View details for DOI 10.1016/j.parkreldis.2020.05.014

    View details for PubMedID 32559629

  • Risk of Transmissibility From Neurodegenerative Disease-Associated Proteins: Experimental Knowns and Unknowns. Journal of neuropathology and experimental neurology Asher, D. M., Belay, E. n., Bigio, E. n., Brandner, S. n., Brubaker, S. A., Caughey, B. n., Clark, B. n., Damon, I. n., Diamond, M. n., Freund, M. n., Hyman, B. T., Jucker, M. n., Keene, C. D., Lieberman, A. P., Mackiewicz, M. n., Montine, T. J., Morgello, S. n., Phelps, C. n., Safar, J. n., Schneider, J. A., Schonberger, L. B., Sigurdson, C. n., Silverberg, N. n., Trojanowski, J. Q., Frosch, M. P. 2020

    Abstract

    Recent studies in animal models demonstrate that certain misfolded proteins associated with neurodegenerative diseases can support templated misfolding of cognate native proteins, to propagate across neural systems, and to therefore have some of the properties of classical prion diseases like Creutzfeldt-Jakob disease. The National Institute of Aging convened a meeting to discuss the implications of these observations for research priorities. A summary of the discussion is presented here, with a focus on limitations of current knowledge, highlighting areas that appear to require further investigation in order to guide scientific practice while minimizing potential exposure or risk in the laboratory setting. The committee concluded that, based on all currently available data, although neurodegenerative disease-associated aggregates of several different non-prion proteins can be propagated from humans to experimental animals, there is currently insufficient evidence to suggest more than a negligible risk, if any, of a direct infectious etiology for the human neurodegenerative disorders defined in part by these proteins. Given the importance of this question, the potential for noninvasive human transmission of proteopathic disorders is deserving of further investigation.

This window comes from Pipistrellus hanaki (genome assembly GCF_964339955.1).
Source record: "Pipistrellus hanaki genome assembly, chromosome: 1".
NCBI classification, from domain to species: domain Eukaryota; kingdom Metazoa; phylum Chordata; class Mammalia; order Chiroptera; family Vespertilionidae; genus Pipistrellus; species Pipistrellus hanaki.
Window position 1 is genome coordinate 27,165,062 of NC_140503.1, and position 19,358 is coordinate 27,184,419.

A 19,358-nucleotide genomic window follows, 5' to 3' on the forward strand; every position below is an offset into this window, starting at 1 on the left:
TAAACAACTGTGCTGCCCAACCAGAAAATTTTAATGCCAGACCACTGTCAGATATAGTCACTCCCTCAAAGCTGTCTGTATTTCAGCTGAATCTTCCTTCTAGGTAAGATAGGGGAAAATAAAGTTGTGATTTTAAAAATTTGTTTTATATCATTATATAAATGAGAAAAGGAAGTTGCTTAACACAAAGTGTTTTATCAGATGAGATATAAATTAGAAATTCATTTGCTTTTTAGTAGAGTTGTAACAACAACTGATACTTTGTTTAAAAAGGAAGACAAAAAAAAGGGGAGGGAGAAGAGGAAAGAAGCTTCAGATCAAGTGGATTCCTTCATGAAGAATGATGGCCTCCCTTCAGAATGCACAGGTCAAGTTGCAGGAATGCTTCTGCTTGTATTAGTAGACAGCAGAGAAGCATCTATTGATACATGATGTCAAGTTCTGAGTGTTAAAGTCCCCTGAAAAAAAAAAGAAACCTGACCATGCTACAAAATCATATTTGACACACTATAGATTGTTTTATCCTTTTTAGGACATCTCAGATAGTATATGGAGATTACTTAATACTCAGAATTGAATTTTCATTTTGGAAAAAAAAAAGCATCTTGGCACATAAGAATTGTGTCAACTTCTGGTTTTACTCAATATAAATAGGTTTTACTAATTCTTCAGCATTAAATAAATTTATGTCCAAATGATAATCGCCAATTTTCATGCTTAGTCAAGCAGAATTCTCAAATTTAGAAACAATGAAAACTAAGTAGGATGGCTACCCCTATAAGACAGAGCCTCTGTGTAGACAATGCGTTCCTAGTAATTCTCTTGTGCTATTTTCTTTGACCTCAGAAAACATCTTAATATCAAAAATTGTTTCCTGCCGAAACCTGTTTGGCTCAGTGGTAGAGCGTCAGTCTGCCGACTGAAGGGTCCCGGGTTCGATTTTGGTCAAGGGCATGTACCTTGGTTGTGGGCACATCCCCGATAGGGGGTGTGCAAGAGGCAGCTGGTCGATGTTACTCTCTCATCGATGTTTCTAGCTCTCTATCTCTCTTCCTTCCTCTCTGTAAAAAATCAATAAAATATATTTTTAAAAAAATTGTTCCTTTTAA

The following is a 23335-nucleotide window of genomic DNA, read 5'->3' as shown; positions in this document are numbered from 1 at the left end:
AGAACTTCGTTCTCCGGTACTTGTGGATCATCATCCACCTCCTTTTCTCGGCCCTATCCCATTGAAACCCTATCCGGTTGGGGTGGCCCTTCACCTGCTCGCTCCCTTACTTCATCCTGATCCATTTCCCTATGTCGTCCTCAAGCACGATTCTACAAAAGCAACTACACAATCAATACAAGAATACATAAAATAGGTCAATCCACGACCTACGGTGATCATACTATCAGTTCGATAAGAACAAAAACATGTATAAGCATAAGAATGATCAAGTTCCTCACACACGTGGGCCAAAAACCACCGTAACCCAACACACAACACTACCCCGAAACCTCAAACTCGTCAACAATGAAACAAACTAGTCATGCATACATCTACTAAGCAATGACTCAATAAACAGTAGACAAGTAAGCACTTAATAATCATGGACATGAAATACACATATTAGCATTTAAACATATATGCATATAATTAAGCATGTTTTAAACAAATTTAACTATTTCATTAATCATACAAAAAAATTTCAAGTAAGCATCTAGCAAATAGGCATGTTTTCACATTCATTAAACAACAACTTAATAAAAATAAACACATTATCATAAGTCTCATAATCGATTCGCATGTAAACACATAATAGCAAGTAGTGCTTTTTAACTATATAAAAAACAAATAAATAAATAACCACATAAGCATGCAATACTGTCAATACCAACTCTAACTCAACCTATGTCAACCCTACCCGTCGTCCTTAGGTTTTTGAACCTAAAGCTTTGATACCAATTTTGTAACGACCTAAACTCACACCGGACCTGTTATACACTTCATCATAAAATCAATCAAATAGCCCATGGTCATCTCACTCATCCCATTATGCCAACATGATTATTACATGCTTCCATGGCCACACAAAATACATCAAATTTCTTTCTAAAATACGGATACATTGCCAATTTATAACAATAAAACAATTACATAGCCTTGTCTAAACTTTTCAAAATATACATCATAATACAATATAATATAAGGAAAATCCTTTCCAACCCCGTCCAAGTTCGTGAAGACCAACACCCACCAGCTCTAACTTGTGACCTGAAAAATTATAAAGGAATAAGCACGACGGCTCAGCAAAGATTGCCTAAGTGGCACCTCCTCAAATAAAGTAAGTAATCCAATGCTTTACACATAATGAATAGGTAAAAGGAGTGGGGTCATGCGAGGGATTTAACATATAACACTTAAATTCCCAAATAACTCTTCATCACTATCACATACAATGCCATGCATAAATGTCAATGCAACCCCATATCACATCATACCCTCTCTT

View details for DOI 10.1093/jnen/nlaa109

    View details for PubMedID 33000167

  • Engineering monocyte/macrophage−specific glucocerebrosidase expression in human hematopoietic stem cells using genome editing Nature Communications Scharenberg, S. G., Poletto, E., Lucot, K. L., Colella, P., Sheikali, A., Montine, T. J., Porteus, M. H., Gomez-Ospina, N. 2020; 11: 1-14
  • Sensorimotor Inhibition and Mobility in Genetic Subgroups of Parkinson's Disease. Frontiers in neurology Martini, D. N., Morris, R. n., Kelly, V. E., Hiller, A. n., Chung, K. A., Hu, S. C., Zabetian, C. P., Oakley, J. n., Poston, K. n., Mata, I. F., Edwards, K. L., Lapidus, J. A., Grabowski, T. J., Montine, T. J., Quinn, J. F., Horak, F. n. 2020; 11: 893

    Abstract